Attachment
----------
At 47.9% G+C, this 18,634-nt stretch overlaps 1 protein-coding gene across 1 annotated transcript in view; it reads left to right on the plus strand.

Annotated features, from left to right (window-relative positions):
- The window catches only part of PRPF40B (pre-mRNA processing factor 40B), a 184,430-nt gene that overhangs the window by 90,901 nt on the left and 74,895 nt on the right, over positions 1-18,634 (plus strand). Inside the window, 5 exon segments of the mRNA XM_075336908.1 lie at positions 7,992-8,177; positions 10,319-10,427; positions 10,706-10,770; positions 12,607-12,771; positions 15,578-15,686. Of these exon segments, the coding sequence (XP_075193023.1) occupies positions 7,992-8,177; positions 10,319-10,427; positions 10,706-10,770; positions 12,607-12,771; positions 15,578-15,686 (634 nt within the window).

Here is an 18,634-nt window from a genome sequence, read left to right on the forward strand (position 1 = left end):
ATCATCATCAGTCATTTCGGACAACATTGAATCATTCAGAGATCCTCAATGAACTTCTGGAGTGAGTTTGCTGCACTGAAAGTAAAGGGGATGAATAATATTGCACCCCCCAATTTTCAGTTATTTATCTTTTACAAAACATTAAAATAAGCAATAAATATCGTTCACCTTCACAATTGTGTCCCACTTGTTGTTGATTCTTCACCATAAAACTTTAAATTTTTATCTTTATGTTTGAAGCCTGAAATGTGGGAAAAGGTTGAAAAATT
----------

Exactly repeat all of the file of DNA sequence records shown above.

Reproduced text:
At 47.9% G+C, this 18,634-nt stretch overlaps 1 protein-coding gene across 1 annotated transcript in view; it reads left to right on the plus strand.

Annotated features, from left to right (window-relative positions):
- The window catches only part of PRPF40B (pre-mRNA processing factor 40B), a 184,430-nt gene that overhangs the window by 90,901 nt on the left and 74,895 nt on the right, over positions 1-18,634 (plus strand). Inside the window, 5 exon segments of the mRNA XM_075336908.1 lie at positions 7,992-8,177; positions 10,319-10,427; positions 10,706-10,770; positions 12,607-12,771; positions 15,578-15,686. Of these exon segments, the coding sequence (XP_075193023.1) occupies positions 7,992-8,177; positions 10,319-10,427; positions 10,706-10,770; positions 12,607-12,771; positions 15,578-15,686 (634 nt within the window).

Here is an 18,634-nt window from a genome sequence, read left to right on the forward strand (position 1 = left end):
ATCATCATCAGTCATTTCGGACAACATTGAATCATTCAGAGATCCTCAATGAACTTCTGGAGTGAGTTTGCTGCACTGAAAGTAAAGGGGATGAATAATATTGCACCCCCCAATTTTCAGTTATTTATCTTTTACAAAACATTAAAATAAGCAATAAATATCGTTCACCTTCACAATTGTGTCCCACTTGTTGTTGATTCTTCACCATAAAACTTTAAATTTTTATCTTTATGTTTGAAGCCTGAAATGTGGGAAAAGGTTGAAAAATT